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The Law of Prägnanz for Financial Advisors: How to Use Visual Elements to Simplify Complex Information

Date: January 19, 2022

The overarching theme of many principles of UX design is simplicity. Hick’s Law argues that the simpler our options are, the more easily we can make a decision. Miller’s Law argues that the more pieces of information our brain is processing at the same time, the harder it is to process (and the more likely we are to get confused). 

By the same token, the law of prägnanz suggests that our brains are constantly trying to simplify the visual information they’re receiving as much as possible to make it easier to process. As a financial advisor, communicating effectively means communicating as simply as possible. Let’s unpack what the law of prägnanz is, why it’s relevant for financial advisors, and how you can apply it in your written communication.

What Is the Law of Prägnanz?

German psychologist Max Wertheimer along with a few other psychologists developed a set of rules, known collectively as “Gestalt Psychology,” about how humans perceive and interpret the world around us. 

One of those Gestalt rules is the law of prägnanz (sometimes translated as the law of good figure or the law of simplicity). It argues that the human brain instinctively tries to simplify the visual world around it as much as possible. One can argue that we already know the principle behind this - KISS.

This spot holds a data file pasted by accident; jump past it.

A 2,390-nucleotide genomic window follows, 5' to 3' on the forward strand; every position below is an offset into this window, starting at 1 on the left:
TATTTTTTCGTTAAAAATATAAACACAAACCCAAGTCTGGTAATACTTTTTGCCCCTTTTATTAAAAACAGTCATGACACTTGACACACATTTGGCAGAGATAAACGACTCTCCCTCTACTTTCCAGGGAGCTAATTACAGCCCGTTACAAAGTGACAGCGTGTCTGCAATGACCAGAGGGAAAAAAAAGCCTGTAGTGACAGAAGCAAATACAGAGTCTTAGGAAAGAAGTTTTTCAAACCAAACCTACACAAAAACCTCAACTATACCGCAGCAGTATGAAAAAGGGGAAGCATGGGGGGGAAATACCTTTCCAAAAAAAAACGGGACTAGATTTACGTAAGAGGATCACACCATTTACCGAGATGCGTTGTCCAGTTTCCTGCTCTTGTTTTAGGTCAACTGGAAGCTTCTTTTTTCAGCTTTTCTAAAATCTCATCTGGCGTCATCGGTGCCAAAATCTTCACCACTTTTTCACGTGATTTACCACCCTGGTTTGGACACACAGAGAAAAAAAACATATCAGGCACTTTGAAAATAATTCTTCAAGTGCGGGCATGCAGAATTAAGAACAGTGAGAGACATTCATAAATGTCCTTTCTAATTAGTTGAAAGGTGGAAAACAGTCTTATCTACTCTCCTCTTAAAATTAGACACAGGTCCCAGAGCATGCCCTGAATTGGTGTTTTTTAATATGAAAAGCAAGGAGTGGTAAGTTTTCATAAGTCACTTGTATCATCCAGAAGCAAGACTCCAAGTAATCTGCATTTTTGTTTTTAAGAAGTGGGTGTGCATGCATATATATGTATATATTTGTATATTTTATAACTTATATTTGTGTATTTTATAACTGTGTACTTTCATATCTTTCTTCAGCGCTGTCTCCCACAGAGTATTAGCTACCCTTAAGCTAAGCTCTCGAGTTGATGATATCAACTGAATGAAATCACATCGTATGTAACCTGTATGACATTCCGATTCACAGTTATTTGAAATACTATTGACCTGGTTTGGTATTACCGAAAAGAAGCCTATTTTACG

The classic example of this is a movie theater marquee with a circle of lightbulbs around it. Often, the lightbulbs will flash on and off in sequence—our brains will simplify that visual by interpreting it as a single light traveling around the border of the sign. In reality, however, it’s just a series of individual bulbs flashing on and off in a pattern. 

The Law of Prägnanz in a Financial Advisory Practice

How on earth does that apply to financial advisors? Well, our clients’ brains are doing the same thing with everything they see all the time — including the emails we send and any presentations or visuals we show them during meetings. 

If you don’t format those emails or presentations in a way that makes it as easy as possible to visually process and interpret, you aren’t communicating as clearly as you could be. 

Visually complex or dense information can be confusing and daunting for your client to follow, which can lead to clients not following through on your recommendations or not understanding what it is you’re doing for them. 

When clients don’t understand the services you’re providing or don’t follow through on your advice, they also won’t understand the value you are creating for them. If they underestimate your value, they may start doubting whether or not they need a financial advisor at all. 

That’s why it’s so important to do everything you can to communicate as clearly as possible with all of your clients. Following scientifically proven principles of how humans process information is one of the best ways to optimize your communication for maximum understanding.

Case Study: Writing a Follow Up Email

To better understand how this law applies to your advisory practice, it’s better to demonstrate it with an example. Let’s say you met with a client earlier today and now you’re sitting down to write a follow up email. 

A lot of financial advisors will just dump all the information into an email and hit send. The result is something that usually looks something like this:

Graphical user interface, text